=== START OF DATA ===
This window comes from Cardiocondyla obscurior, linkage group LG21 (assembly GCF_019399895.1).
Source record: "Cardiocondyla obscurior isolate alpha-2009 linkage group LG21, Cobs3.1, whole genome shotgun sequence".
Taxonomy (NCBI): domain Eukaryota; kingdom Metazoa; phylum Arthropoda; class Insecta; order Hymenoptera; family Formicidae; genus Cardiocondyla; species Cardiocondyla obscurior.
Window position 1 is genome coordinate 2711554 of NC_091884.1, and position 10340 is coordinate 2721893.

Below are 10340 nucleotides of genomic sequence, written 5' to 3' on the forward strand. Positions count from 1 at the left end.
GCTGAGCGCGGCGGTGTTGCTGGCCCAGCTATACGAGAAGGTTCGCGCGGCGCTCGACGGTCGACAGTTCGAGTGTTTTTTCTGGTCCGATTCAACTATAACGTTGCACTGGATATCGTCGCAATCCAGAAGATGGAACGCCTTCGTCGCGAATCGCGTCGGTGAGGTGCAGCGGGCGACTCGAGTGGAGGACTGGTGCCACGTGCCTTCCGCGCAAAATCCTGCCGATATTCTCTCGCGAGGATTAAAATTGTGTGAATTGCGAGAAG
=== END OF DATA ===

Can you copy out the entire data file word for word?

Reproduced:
This window comes from Cardiocondyla obscurior, linkage group LG21 (assembly GCF_019399895.1).
Source record: "Cardiocondyla obscurior isolate alpha-2009 linkage group LG21, Cobs3.1, whole genome shotgun sequence".
Taxonomy (NCBI): domain Eukaryota; kingdom Metazoa; phylum Arthropoda; class Insecta; order Hymenoptera; family Formicidae; genus Cardiocondyla; species Cardiocondyla obscurior.
Window position 1 is genome coordinate 2711554 of NC_091884.1, and position 10340 is coordinate 2721893.

Below are 10340 nucleotides of genomic sequence, written 5' to 3' on the forward strand. Positions count from 1 at the left end.
GCTGAGCGCGGCGGTGTTGCTGGCCCAGCTATACGAGAAGGTTCGCGCGGCGCTCGACGGTCGACAGTTCGAGTGTTTTTTCTGGTCCGATTCAACTATAACGTTGCACTGGATATCGTCGCAATCCAGAAGATGGAACGCCTTCGTCGCGAATCGCGTCGGTGAGGTGCAGCGGGCGACTCGAGTGGAGGACTGGTGCCACGTGCCTTCCGCGCAAAATCCTGCCGATATTCTCTCGCGAGGATTAAAATTGTGTGAATTGCGAGAAG